Categorized | Business, National News

GBCC Present Economic Vision Plan to Gov’t

Executives of the Grand Bahama Chamber of Commerce (GBCC) formally presented the Government with a blue print for the future development of Freeport and by-extension the country for the remaining 40 years.

The report provides an extensive analysis of targeted development opportunities, with specific recommendations for structuring the economic future of Freeport and Grand Bahama Island upon expiration of key provisions of the Hawksbill Creek Agreement (HCA) in August of next year.

The Vision 2015 document was presented to Minister Michael Darville at the Ministry of Grand Bahama on Friday.

Leveraging the expertise of members, invested as committed business owners and licensees within the Port Area, the Chamber’s Vision Paper suggests a strategy and a range of options for consideration of the government in its engagement with the Grand Bahama Port Authority and Hutchison as it negotiates the positions regarding payment of Property and other Taxes, and the economic strategy for Freeport’s overdue success as an International Trade Center beyond 2015.

While the expiration of certain property tax provisions of the HCA was initially the focus, the GBCC thought that this was a good opportunity to produce an evaluation and a set of recommendations that addresses the broader perspective of the whole agreement and the future structure for operation of the island of Grand Bahama under the HCA.

As the representative of businesses on the island, the Chamber created its Vision Paper that sought to speak to choosing a structure that would best serve the interests of all licensees, who, by their investment and commitment, have created the successes on this island so far.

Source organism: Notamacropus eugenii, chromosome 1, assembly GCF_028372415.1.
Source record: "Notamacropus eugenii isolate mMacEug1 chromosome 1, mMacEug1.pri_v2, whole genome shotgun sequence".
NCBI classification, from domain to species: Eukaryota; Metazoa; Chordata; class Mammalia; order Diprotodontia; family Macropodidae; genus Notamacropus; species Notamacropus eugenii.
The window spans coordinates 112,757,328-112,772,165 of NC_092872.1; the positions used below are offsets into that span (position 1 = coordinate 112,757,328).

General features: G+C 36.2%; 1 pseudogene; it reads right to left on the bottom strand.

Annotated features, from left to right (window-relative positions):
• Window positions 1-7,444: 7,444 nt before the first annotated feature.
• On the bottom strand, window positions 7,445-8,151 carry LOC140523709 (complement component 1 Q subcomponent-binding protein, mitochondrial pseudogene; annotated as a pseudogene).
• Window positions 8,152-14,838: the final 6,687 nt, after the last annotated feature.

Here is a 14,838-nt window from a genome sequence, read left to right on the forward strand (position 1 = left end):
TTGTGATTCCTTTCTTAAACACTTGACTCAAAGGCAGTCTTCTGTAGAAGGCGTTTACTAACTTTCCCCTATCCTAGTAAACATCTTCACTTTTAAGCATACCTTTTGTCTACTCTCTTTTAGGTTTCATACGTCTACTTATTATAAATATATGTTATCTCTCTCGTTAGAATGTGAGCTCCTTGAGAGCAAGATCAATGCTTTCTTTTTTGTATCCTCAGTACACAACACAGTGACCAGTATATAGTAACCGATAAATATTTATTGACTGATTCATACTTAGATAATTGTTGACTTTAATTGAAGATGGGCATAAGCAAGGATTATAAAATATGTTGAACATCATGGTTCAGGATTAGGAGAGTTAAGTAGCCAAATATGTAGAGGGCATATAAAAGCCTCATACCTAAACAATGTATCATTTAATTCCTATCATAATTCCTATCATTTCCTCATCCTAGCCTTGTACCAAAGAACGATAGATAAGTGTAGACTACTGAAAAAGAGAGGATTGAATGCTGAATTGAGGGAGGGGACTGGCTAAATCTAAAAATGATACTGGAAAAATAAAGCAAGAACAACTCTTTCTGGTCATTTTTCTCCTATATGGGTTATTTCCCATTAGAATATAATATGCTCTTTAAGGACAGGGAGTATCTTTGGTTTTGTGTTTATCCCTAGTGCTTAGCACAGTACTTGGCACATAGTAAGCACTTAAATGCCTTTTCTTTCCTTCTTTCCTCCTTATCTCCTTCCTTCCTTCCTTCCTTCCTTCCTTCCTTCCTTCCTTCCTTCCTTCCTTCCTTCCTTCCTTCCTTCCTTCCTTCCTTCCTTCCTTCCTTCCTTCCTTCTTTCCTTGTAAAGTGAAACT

The GBCC’s board of directors, led by their Ethics and Legislative Committee, produced the comprehensive document outlining what they feel is the best way forward for the island of Grand Bahama.

A full year was spent on the project and included extensive input from stakeholders on the island, from every commercial and industrial sector.

Upon completion of the document, it was reviewed informally with the Ministry for Grand Bahama, as it had invited the Chamber to put forth solutions that would take Grand Bahama out of the current economic mire and fulfill the mandate of the HCA.

President of the Chamber of Commerce Barry Malcolm, has spoken publicly several times about the importance of protecting the mandate of the Hawksbill Creek Agreement and its licensees and aggressively working towards taking advantage of the many opportunities and the untapped vault of Freeport as a center for International Trade.

“At present there is not greater issue for Grand Bahama than the refinement and renegotiation of terms and the mandate of the Hawksbill Creek Agreement, occasioned by the expiration of the certain provisions thereof that happens next year,” Mr. Malcom said.

“The work that has to be done and the decisions to be made by and on behalf of all stakeholders are in our opinion more important to the future of Freeport and the country than the implementation of Value Added Tax (VAT). The decisions made regarding the mandate and economic strategy for Freeport by Government, the GBPA, licensees, Hutchison and other vested stakeholders, between now and next August, will ‘set in stone’ economic possibilities for this place for the remaining years of the Hawksbill Creek Agreement.”

The Minister for Grand Bahama Dr. Michael Darville, upon receiving the Vision Paper, assured the chamber directors that the Government was putting its full attention to the negotiations required with the Grand Bahama Port Authority to address the fears and concerns of business on the island.

The Chamber of Commerce will be also having follow-up meetings with the Grand Bahama Port Authority and its members to present the Vision Paper in full.

The Chamber’s progressive action working for the businesses in Freeport continues as they pursue, through legal action, a clarification of certain terms of the Customs Management Act that was introduced by the government in July 2013.

While the Prime Minister recently stated that he would “roll back” some of these new taxes in Freeport, the Chamber felt that it must continue to seek clarification, once and for all, that the Hawksbill Creek Agreement and its premise of creating a tax free zone, is protected for the ongoing development of the island.

Written by Jones Bahamas

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